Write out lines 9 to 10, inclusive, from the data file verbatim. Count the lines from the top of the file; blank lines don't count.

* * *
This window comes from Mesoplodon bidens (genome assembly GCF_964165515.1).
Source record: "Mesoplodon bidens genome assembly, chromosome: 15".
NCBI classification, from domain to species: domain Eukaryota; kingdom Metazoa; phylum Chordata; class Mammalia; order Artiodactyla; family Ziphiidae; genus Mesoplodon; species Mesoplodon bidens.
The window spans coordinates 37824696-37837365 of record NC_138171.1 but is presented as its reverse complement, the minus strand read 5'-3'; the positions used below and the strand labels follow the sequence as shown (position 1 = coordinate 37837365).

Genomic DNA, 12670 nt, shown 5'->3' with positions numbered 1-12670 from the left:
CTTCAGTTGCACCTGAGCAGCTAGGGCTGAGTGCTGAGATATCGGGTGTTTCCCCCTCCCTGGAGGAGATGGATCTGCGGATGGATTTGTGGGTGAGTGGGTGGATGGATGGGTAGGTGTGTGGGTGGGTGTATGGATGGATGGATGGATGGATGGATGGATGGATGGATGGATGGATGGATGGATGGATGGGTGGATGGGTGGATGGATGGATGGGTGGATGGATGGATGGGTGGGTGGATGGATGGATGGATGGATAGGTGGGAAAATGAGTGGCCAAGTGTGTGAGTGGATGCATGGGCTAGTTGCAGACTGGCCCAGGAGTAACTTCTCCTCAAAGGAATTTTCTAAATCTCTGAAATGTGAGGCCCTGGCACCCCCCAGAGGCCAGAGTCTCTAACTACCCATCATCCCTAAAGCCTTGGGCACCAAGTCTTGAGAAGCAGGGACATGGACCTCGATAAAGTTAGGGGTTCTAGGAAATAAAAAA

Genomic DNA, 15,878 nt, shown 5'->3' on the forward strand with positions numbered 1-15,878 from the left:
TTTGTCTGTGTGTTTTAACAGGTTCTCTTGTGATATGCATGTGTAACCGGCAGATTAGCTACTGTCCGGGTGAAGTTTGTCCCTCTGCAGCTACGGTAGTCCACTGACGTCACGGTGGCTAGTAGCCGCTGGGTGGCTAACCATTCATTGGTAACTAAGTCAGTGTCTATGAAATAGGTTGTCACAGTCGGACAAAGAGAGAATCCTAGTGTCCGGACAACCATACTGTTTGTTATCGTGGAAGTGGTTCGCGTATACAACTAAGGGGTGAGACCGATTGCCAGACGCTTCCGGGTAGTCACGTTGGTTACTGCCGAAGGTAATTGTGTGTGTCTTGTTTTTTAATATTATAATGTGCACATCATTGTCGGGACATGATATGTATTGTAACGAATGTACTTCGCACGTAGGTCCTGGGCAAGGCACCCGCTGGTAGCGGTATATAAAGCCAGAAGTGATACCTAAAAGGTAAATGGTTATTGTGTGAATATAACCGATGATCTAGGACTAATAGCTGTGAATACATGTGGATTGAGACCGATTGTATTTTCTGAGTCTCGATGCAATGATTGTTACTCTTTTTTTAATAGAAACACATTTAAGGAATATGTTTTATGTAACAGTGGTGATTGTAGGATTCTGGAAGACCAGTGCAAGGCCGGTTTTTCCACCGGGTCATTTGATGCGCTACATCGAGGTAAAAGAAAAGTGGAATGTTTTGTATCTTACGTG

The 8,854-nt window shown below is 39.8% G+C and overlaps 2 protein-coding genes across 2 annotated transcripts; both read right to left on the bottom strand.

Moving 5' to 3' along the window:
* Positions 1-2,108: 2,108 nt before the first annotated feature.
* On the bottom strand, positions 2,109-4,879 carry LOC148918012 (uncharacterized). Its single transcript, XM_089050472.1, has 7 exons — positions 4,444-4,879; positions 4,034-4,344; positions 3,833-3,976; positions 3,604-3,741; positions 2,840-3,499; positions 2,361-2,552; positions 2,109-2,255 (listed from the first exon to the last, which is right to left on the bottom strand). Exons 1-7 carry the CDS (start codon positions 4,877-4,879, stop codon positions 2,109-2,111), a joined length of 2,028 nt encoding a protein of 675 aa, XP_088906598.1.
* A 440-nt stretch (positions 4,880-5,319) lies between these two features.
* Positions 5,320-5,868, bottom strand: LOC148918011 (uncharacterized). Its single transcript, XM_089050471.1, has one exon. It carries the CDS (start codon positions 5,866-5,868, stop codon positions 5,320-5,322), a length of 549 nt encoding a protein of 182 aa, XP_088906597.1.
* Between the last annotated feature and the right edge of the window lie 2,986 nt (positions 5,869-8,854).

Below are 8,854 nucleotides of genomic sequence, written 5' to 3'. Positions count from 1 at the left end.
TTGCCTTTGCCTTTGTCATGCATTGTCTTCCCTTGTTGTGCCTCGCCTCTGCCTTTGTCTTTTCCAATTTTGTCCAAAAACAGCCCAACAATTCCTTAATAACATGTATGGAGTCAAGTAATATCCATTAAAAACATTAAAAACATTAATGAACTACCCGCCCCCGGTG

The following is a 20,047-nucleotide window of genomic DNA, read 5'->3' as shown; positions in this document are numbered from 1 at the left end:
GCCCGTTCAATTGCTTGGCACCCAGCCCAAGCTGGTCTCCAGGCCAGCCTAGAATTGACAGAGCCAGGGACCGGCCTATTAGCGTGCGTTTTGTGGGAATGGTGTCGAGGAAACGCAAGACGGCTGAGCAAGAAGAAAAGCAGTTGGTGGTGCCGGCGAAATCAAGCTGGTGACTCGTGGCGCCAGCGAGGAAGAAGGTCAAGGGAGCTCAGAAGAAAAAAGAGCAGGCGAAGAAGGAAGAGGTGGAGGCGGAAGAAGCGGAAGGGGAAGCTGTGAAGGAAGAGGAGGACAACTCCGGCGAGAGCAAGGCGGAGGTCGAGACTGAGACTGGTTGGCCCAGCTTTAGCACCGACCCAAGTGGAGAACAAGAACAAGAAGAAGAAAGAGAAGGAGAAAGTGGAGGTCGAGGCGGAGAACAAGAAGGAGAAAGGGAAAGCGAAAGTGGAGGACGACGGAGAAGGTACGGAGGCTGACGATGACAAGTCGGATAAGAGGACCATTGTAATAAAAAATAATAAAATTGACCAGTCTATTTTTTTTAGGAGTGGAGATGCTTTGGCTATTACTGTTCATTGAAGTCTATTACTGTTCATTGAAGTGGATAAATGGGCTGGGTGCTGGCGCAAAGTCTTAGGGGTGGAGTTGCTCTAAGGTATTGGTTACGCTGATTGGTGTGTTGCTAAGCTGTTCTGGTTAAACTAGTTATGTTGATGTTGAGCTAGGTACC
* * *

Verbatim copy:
The 8,854-nt window shown below is 39.8% G+C and overlaps 2 protein-coding genes across 2 annotated transcripts; both read right to left on the bottom strand.

Moving 5' to 3' along the window: